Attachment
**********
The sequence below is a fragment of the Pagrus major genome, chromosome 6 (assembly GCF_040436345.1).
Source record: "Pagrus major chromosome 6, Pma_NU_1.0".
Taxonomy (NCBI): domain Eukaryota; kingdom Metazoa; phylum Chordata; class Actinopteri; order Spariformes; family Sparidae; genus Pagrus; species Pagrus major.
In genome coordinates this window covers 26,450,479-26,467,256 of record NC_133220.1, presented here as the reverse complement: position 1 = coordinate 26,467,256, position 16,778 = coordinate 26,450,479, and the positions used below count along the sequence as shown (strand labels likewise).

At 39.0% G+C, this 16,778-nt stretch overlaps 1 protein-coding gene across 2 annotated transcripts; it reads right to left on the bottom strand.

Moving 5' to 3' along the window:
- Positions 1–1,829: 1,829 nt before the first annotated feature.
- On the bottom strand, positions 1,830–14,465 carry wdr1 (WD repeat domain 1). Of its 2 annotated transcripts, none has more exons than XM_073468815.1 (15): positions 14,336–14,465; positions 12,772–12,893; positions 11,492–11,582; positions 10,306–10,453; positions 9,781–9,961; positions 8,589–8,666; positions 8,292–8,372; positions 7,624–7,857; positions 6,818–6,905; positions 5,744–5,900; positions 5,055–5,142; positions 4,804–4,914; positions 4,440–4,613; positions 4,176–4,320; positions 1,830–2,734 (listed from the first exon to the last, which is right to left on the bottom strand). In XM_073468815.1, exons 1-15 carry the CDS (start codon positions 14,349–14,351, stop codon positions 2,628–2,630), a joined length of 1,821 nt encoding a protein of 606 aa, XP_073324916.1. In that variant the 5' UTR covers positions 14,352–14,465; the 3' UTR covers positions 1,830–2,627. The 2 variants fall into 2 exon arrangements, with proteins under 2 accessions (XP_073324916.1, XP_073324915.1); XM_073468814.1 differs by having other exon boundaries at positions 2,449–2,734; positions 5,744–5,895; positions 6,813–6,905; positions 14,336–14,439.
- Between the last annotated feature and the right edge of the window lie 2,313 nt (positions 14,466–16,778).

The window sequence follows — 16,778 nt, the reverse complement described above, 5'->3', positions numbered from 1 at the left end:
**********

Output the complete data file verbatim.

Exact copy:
The sequence below is a fragment of the Pagrus major genome, chromosome 6 (assembly GCF_040436345.1).
Source record: "Pagrus major chromosome 6, Pma_NU_1.0".
Taxonomy (NCBI): domain Eukaryota; kingdom Metazoa; phylum Chordata; class Actinopteri; order Spariformes; family Sparidae; genus Pagrus; species Pagrus major.
In genome coordinates this window covers 26,450,479-26,467,256 of record NC_133220.1, presented here as the reverse complement: position 1 = coordinate 26,467,256, position 16,778 = coordinate 26,450,479, and the positions used below count along the sequence as shown (strand labels likewise).

At 39.0% G+C, this 16,778-nt stretch overlaps 1 protein-coding gene across 2 annotated transcripts; it reads right to left on the bottom strand.

Moving 5' to 3' along the window:
- Positions 1–1,829: 1,829 nt before the first annotated feature.
- On the bottom strand, positions 1,830–14,465 carry wdr1 (WD repeat domain 1). Of its 2 annotated transcripts, none has more exons than XM_073468815.1 (15): positions 14,336–14,465; positions 12,772–12,893; positions 11,492–11,582; positions 10,306–10,453; positions 9,781–9,961; positions 8,589–8,666; positions 8,292–8,372; positions 7,624–7,857; positions 6,818–6,905; positions 5,744–5,900; positions 5,055–5,142; positions 4,804–4,914; positions 4,440–4,613; positions 4,176–4,320; positions 1,830–2,734 (listed from the first exon to the last, which is right to left on the bottom strand). In XM_073468815.1, exons 1-15 carry the CDS (start codon positions 14,349–14,351, stop codon positions 2,628–2,630), a joined length of 1,821 nt encoding a protein of 606 aa, XP_073324916.1. In that variant the 5' UTR covers positions 14,352–14,465; the 3' UTR covers positions 1,830–2,627. The 2 variants fall into 2 exon arrangements, with proteins under 2 accessions (XP_073324916.1, XP_073324915.1); XM_073468814.1 differs by having other exon boundaries at positions 2,449–2,734; positions 5,744–5,895; positions 6,813–6,905; positions 14,336–14,439.
- Between the last annotated feature and the right edge of the window lie 2,313 nt (positions 14,466–16,778).

The window sequence follows — 16,778 nt, the reverse complement described above, 5'->3', positions numbered from 1 at the left end: